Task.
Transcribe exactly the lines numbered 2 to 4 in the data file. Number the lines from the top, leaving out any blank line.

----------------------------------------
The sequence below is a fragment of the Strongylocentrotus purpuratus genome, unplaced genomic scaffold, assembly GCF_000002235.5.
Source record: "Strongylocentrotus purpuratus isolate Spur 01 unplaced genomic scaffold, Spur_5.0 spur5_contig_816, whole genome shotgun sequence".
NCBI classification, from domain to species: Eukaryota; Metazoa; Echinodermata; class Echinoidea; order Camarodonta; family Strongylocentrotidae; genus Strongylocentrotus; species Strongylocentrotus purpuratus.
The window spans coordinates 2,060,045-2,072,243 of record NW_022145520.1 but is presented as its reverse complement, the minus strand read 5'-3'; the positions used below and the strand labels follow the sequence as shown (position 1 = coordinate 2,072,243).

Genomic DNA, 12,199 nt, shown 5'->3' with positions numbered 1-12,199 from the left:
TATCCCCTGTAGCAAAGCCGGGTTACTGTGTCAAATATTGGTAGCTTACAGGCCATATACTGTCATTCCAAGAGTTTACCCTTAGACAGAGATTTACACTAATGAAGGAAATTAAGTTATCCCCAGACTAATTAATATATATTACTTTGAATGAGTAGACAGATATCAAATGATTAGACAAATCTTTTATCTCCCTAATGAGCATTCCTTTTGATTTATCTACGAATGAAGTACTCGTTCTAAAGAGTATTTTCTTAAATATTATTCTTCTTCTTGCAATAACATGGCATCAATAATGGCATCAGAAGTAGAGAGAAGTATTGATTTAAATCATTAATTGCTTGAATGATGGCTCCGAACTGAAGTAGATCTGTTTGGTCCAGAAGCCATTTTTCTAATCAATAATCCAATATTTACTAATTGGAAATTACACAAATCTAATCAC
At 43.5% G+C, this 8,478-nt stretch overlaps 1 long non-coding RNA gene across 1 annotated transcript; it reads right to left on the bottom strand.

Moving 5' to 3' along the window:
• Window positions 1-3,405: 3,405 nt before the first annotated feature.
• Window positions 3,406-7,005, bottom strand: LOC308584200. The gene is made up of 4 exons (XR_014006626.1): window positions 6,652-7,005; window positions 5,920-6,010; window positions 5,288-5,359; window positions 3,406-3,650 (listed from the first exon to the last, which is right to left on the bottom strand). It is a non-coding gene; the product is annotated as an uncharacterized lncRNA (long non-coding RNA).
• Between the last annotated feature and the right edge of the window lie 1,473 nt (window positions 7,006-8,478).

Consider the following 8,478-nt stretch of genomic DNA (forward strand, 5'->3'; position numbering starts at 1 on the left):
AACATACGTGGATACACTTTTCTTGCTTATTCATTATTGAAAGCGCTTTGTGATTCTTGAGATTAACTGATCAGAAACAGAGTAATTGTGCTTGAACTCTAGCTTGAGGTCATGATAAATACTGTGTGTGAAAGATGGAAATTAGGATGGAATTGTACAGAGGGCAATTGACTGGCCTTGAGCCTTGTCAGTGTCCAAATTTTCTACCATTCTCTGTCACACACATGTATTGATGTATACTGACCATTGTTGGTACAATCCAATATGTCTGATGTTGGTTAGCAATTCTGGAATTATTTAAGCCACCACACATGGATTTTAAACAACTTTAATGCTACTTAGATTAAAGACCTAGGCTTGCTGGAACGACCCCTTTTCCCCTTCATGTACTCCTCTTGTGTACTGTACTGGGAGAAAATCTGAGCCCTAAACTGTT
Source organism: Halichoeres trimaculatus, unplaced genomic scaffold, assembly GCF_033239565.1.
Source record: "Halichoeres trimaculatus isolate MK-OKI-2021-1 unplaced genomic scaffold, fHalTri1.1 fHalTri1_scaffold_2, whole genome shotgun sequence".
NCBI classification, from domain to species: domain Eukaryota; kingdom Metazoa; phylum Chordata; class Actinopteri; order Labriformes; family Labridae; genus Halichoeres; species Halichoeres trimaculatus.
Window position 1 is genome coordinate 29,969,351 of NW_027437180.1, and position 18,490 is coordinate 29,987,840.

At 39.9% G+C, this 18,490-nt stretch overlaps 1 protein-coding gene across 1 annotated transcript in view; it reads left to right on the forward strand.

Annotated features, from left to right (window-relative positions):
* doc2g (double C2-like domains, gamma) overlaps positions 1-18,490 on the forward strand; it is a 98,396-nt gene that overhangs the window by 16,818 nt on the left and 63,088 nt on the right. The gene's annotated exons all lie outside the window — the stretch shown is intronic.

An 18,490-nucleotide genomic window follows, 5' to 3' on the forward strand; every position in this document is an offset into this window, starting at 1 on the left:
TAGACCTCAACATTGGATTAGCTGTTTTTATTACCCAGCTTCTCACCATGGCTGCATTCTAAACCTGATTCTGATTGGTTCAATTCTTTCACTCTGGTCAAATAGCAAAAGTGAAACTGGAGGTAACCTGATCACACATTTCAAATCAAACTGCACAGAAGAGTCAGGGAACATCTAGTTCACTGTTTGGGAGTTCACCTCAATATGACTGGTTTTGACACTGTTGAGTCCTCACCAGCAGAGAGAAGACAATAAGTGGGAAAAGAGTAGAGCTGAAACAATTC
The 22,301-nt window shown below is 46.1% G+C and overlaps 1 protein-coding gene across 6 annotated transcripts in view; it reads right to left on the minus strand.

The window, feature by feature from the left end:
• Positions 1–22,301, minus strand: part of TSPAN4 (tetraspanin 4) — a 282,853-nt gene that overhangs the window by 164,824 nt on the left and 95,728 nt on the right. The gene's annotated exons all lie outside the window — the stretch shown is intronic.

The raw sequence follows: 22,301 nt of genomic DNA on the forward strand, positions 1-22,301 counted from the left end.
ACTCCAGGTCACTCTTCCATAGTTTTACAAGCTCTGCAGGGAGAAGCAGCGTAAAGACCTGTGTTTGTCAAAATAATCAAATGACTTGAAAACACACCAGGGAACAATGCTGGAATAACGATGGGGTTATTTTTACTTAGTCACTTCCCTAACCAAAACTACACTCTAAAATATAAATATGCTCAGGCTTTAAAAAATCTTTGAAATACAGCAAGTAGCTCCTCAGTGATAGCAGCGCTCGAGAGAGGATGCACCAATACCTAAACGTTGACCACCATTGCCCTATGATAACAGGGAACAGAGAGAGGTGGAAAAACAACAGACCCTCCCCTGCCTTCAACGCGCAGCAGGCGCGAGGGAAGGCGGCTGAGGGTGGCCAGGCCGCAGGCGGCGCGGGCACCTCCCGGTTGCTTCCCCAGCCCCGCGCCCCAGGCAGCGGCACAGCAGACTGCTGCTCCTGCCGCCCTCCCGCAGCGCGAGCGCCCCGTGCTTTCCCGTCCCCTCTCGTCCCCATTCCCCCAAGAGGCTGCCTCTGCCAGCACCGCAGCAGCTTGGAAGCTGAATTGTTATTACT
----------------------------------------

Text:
Source record: "Strongylocentrotus purpuratus isolate Spur 01 unplaced genomic scaffold, Spur_5.0 spur5_contig_816, whole genome shotgun sequence".
NCBI classification, from domain to species: Eukaryota; Metazoa; Echinodermata; class Echinoidea; order Camarodonta; family Strongylocentrotidae; genus Strongylocentrotus; species Strongylocentrotus purpuratus.
The window spans coordinates 2,060,045-2,072,243 of record NW_022145520.1 but is presented as its reverse complement, the minus strand read 5'-3'; the positions used below and the strand labels follow the sequence as shown (position 1 = coordinate 2,072,243).